The base for this cooler isn’t polished, and in fact concentric machining can be seen and felt quite easily on the surface. In theory, this may affect cooling performance, since any gaps or irregular surfaces between the CPU heatspreader and cooler base can decrease heat transfer. But we’ll let the results of our thermal analysis act as the last word on this.

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Without the fan, you can see the 50 aluminium fins, and the cutouts for accessing the mounting screws. Not a fin is bent or out of place, a testament to how well put together the heatsink is overall.

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As previously mentioned, the fan mounting clips support both the included 14mm thick fan, as well as standard 25mm fans added after the fact – just note that, when using a thicker fan, the clips slot into the second set of mounting notches along the side of the cooler, to compensate for the added height.

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Installation of the cooler was a breeze, and the heatsink was incredibly easy to mount – with or without the fan mounted. On our dummy board, you can see that it doesn’t conflict with any components, since there is reasonable space below the heatsink, and the fins do not protrude over other components.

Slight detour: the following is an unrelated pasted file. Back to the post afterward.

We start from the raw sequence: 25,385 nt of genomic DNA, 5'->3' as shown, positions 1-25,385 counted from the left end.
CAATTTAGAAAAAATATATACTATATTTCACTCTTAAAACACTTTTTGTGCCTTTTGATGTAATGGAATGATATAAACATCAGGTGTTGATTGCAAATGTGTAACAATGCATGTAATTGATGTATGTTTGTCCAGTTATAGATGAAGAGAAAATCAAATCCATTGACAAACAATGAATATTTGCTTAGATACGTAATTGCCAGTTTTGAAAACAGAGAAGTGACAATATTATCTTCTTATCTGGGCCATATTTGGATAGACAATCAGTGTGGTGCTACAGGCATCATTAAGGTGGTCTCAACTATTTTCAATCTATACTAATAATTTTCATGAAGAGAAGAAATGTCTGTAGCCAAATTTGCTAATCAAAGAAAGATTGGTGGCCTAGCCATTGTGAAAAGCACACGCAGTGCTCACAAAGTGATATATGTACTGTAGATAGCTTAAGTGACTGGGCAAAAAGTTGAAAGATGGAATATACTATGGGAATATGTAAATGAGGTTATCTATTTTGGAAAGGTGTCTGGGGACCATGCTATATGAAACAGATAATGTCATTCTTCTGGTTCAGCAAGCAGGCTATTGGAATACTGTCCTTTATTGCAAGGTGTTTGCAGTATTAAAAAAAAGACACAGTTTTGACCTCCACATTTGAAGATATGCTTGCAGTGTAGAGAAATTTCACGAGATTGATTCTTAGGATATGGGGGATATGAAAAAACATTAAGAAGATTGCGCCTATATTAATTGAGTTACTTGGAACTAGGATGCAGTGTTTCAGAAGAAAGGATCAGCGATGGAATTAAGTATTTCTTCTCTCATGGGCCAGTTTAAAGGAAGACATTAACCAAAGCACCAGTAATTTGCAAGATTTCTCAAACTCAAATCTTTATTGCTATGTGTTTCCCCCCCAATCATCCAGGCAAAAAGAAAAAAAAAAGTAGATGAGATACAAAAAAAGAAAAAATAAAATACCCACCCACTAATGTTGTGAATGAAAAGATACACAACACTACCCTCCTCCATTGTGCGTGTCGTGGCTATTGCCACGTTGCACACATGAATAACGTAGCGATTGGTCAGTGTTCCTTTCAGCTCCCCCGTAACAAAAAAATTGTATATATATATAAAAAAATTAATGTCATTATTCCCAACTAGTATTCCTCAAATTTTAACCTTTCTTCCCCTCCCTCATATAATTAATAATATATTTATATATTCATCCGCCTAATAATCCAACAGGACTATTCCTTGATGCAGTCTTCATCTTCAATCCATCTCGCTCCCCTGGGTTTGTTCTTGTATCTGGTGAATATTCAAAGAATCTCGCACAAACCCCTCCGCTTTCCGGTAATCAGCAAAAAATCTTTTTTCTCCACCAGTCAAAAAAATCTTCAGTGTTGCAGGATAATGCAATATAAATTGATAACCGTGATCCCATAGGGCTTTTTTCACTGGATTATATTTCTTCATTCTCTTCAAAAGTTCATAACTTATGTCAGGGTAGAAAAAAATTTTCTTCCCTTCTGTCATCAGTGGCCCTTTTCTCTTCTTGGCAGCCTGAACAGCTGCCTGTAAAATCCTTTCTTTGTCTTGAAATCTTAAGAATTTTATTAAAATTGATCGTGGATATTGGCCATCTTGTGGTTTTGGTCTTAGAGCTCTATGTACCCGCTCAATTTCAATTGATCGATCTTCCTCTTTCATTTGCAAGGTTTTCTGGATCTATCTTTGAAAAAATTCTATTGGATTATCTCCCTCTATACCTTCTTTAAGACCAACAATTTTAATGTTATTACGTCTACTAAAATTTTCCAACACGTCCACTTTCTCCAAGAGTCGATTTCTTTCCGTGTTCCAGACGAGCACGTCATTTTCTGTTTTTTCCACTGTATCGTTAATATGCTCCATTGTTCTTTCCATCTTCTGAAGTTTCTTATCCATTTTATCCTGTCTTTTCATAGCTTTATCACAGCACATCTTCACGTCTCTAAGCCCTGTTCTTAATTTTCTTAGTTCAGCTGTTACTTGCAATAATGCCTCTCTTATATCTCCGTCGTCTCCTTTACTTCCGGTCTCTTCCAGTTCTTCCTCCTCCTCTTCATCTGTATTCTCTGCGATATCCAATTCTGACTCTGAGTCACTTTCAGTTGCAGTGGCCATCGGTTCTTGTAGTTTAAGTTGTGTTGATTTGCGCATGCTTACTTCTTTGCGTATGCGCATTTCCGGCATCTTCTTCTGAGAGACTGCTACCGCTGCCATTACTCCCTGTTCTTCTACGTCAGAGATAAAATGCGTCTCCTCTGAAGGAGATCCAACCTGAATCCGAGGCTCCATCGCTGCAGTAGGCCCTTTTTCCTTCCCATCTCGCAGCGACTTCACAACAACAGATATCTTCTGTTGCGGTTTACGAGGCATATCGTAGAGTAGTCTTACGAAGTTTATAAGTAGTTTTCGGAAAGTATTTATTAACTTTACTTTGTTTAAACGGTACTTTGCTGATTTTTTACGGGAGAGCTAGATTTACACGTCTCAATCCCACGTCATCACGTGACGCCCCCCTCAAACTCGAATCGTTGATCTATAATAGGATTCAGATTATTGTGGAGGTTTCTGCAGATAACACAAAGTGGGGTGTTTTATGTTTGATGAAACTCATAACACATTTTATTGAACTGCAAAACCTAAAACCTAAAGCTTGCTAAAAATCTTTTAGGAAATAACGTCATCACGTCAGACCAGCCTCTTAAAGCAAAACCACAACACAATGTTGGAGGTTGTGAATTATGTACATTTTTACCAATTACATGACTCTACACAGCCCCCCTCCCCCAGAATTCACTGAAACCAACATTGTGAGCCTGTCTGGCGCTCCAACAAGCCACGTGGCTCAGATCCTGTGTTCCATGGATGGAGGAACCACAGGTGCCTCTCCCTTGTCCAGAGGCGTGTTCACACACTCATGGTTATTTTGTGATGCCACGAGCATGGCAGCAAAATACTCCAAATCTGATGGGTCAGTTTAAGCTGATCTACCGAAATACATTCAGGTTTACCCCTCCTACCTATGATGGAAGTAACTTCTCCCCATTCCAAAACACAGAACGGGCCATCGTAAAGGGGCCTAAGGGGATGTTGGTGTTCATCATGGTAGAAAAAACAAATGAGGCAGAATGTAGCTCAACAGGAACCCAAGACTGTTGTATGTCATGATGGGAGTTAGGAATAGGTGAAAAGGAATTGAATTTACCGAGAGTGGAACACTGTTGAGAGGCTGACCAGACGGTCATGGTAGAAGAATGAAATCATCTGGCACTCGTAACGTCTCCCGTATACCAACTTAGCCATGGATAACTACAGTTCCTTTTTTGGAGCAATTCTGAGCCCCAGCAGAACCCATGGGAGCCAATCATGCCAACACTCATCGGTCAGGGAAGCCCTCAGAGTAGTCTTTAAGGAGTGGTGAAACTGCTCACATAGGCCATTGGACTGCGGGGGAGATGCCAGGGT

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No conflicts here either!

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The SFFN test bench currently includes the following hardware:

  • Gigabyte 970-D3P Motherboard
  • Phenom II 555BE @ 3.2GHz
  • 8GB Crucial DDR3-1600 Value RAM (single DIMM)
  • Hitachi 60gb 2.5″ 5400RPM SATA HDD (temporary!)
  • Gigabyte R7-360
  • Thermal Master 420W Power Supply
  • Aluminium Test Bench Chassis

To test this cooler, we relied on relatively simple testing methodologies. Using Deepcool Z3 thermal paste (a budget, but decent performing, paste), we mounted the NH-L9x65 to our 89w AMD Phenom.

To retrieve idle temps, we booted up Windows, loaded HW Monitor and left the system to idle for 10 minutes. The hottest core was recorded at that time.

To load the CPU, we ran Prime95 Blend, with 2 threads (as our CPU is a dual core part). After 20 minutes of load, we once again took the hottest CPU core at that time.

Finally, we repeated this test while having the CPU fan plugged directly into 12v, waited 10 minutes under load, and recorded the hottest core.

We also measured ambient temperatures and converted all results to Delta T (change from ambient) to normalize the results. The fans were run at ‘Normal’ fan control mode in our motherboard’s BIOS.